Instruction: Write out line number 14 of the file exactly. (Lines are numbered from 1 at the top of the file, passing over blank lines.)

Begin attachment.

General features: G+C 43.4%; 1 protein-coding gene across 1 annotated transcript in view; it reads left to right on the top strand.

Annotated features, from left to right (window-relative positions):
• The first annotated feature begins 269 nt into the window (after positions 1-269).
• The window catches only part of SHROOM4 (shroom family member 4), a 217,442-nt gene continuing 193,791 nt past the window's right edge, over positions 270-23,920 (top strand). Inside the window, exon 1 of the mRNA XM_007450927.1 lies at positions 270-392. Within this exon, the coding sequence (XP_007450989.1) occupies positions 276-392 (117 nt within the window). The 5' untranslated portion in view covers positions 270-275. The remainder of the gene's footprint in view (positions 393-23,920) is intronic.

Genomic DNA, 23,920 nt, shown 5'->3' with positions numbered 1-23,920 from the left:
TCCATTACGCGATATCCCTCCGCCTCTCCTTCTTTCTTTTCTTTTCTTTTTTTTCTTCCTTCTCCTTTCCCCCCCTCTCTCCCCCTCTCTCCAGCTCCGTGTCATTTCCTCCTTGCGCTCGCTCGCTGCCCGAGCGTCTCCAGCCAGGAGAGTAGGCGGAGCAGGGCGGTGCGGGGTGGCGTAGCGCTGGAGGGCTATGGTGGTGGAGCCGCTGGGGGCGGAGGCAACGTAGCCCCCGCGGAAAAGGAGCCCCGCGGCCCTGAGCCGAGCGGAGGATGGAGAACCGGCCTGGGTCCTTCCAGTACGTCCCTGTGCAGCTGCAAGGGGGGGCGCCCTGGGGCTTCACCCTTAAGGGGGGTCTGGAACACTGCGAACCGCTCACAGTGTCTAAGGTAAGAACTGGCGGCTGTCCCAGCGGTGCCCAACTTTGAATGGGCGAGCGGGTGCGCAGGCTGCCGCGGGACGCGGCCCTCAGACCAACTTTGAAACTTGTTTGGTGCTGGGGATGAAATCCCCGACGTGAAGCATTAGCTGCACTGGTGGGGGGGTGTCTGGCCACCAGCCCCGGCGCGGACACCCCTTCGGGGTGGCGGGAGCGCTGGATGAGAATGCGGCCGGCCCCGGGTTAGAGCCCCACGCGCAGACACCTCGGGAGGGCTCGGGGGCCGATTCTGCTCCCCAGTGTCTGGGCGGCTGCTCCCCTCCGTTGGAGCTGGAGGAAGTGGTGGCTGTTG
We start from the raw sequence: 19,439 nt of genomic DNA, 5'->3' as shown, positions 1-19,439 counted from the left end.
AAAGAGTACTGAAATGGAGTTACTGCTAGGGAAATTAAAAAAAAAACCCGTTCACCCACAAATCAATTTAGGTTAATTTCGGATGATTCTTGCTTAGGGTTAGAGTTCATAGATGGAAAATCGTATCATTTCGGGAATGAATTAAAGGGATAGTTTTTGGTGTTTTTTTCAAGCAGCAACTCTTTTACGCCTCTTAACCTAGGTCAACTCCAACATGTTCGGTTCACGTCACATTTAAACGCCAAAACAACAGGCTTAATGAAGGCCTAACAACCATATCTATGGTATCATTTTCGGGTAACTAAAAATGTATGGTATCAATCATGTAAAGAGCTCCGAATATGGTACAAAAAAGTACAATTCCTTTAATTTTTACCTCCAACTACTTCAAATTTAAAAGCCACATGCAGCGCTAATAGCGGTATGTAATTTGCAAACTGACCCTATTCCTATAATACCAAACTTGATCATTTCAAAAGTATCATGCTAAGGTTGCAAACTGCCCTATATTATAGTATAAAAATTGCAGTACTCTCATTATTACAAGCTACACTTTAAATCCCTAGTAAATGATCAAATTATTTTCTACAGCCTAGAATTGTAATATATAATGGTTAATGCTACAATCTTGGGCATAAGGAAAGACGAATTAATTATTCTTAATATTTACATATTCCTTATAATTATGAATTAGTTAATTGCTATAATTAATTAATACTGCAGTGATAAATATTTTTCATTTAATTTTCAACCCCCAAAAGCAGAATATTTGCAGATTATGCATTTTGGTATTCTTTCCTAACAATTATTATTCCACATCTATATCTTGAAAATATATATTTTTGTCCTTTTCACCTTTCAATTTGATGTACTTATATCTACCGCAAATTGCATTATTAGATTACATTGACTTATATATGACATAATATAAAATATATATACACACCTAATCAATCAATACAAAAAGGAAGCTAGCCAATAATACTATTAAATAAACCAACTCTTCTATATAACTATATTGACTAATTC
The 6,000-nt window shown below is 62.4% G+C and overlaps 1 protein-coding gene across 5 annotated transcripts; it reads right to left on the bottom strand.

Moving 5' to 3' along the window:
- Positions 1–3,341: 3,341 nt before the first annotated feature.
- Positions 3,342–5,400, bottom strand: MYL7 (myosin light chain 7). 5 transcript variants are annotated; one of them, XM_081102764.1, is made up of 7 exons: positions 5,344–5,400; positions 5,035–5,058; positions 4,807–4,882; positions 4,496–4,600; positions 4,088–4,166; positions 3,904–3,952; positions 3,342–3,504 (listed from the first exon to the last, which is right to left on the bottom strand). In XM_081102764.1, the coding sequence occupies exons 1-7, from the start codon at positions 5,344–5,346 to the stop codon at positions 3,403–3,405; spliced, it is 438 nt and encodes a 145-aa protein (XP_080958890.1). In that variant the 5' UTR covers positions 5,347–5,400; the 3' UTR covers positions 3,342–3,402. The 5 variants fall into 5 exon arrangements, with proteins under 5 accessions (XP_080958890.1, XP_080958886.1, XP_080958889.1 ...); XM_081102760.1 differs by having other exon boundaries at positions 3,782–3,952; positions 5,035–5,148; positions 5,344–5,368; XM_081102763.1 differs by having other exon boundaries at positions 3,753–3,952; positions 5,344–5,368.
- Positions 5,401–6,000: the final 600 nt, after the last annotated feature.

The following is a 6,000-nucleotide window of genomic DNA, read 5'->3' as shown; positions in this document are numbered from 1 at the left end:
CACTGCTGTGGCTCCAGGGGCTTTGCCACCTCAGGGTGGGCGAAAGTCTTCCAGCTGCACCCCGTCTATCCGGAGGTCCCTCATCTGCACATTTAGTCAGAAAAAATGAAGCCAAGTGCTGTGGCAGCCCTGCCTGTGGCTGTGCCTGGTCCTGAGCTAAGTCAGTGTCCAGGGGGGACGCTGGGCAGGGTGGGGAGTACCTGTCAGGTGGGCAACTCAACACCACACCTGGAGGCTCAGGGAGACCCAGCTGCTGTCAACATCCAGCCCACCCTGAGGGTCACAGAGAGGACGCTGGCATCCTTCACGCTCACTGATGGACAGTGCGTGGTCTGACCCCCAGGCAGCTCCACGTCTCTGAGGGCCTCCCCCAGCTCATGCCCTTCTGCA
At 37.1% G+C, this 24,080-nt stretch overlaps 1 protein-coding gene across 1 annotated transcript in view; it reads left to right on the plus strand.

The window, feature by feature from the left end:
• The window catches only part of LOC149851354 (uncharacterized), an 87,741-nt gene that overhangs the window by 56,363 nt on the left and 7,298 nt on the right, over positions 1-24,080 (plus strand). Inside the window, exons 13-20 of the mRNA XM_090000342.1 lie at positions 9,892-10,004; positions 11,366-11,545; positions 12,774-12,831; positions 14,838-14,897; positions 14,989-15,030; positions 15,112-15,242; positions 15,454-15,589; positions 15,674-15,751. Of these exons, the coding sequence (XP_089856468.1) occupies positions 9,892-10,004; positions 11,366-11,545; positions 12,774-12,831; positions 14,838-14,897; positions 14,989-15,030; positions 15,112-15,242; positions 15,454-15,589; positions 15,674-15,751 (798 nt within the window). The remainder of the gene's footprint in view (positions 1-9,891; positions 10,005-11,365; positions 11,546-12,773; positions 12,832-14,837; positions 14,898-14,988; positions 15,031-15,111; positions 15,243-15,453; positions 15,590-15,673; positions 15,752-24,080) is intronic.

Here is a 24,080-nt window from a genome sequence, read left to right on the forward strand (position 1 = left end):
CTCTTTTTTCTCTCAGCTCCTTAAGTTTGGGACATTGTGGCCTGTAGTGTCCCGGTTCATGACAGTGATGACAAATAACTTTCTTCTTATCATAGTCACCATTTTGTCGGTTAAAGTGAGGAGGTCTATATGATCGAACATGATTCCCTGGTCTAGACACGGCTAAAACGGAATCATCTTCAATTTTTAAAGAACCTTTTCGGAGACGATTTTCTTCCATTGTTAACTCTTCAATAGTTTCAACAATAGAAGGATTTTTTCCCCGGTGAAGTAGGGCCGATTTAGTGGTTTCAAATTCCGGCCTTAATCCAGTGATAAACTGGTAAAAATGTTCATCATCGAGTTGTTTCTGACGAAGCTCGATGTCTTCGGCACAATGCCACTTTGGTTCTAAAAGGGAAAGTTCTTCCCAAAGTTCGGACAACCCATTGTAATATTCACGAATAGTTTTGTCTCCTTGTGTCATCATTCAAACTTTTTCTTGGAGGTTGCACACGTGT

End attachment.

The following is a 6,000-nucleotide window of genomic DNA, read 5'->3' as shown; positions in this document are numbered from 1 at the left end: